As for insulation of the walls, first I went around the inside perimeter (rim joist area) and sealed every last air gap with caulk, etc. and then applied solid pieces of foam in each space, followed by spray insulation around the edges. Very much a pain, but the results were worth it. (another option would have been to...

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No Primer Required Extended Temperature Range Translucent - Stud Identification Superior UV Exposure Resistance Lighter Weight Energy Savings Ease of Installation Meets LEED Criteria

An innovative air and vapor barrier membrane
3M™ Air and Vapor Barrier 3015 is an innovative, proprietary, translucent air and vapor barrier that uses non-asphaltic-based adhesives, which permit an extended application temperature range between 0°F to 150°F. It does not require primer for most substrates and can withstand up to 6 months of direct UV exposure. The 10-mil engineered sheet membrane self-seals against nail fasteners and penetrations. It also conforms to contours for continuous bonded contact. Available in widths up to 4 feet wide, the air and vapor barrier can be specified locally and delivered globally.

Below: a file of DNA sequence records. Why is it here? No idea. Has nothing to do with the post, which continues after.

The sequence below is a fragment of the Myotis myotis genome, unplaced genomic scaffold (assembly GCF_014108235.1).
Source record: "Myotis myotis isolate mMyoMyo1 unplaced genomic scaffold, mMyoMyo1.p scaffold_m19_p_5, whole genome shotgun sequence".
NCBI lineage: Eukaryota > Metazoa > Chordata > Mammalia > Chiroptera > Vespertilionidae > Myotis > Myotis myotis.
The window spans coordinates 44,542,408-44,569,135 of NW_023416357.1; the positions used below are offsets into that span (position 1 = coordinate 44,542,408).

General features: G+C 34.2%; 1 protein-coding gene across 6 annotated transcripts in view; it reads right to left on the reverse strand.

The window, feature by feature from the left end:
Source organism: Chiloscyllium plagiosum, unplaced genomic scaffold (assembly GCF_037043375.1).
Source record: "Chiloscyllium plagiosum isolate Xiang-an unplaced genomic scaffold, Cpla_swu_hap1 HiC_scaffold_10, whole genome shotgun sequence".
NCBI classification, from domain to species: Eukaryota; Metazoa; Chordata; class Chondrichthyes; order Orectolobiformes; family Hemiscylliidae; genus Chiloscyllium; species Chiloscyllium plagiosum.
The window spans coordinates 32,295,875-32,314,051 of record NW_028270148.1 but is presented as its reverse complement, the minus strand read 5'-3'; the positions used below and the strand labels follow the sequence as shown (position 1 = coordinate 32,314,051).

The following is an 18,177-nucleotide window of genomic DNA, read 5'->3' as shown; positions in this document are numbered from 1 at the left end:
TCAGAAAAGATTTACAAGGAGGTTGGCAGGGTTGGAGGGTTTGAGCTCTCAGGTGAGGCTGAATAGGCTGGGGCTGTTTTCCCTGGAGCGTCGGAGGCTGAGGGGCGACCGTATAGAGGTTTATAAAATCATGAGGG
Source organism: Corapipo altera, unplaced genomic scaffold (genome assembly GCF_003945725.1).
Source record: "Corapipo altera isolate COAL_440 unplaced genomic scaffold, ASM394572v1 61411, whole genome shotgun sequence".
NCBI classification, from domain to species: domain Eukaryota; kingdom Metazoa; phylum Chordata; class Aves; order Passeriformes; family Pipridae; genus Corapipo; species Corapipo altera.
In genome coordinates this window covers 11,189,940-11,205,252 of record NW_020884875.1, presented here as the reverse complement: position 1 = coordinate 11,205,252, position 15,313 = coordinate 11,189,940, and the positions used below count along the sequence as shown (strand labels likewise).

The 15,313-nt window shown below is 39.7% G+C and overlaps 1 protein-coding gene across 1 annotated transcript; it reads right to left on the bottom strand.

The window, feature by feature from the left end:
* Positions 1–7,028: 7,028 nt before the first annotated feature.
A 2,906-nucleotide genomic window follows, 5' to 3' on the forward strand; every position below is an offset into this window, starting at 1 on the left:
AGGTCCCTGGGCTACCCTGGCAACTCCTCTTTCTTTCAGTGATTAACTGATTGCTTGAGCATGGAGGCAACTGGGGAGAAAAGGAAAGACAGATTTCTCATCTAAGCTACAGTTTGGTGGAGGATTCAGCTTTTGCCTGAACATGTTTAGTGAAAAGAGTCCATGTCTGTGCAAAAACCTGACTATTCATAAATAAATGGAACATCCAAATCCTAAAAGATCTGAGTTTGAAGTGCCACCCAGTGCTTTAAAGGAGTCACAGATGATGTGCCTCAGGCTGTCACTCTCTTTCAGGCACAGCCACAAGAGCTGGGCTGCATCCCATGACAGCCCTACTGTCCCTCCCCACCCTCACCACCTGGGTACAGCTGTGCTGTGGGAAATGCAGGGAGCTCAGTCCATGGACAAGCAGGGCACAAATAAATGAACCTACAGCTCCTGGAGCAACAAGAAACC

No Primer Required

3M™ Air and Vapor Barrier 3015 does not require a primer for most substrates so fewer products are needed on a jobsite. Worker productivity can increase,...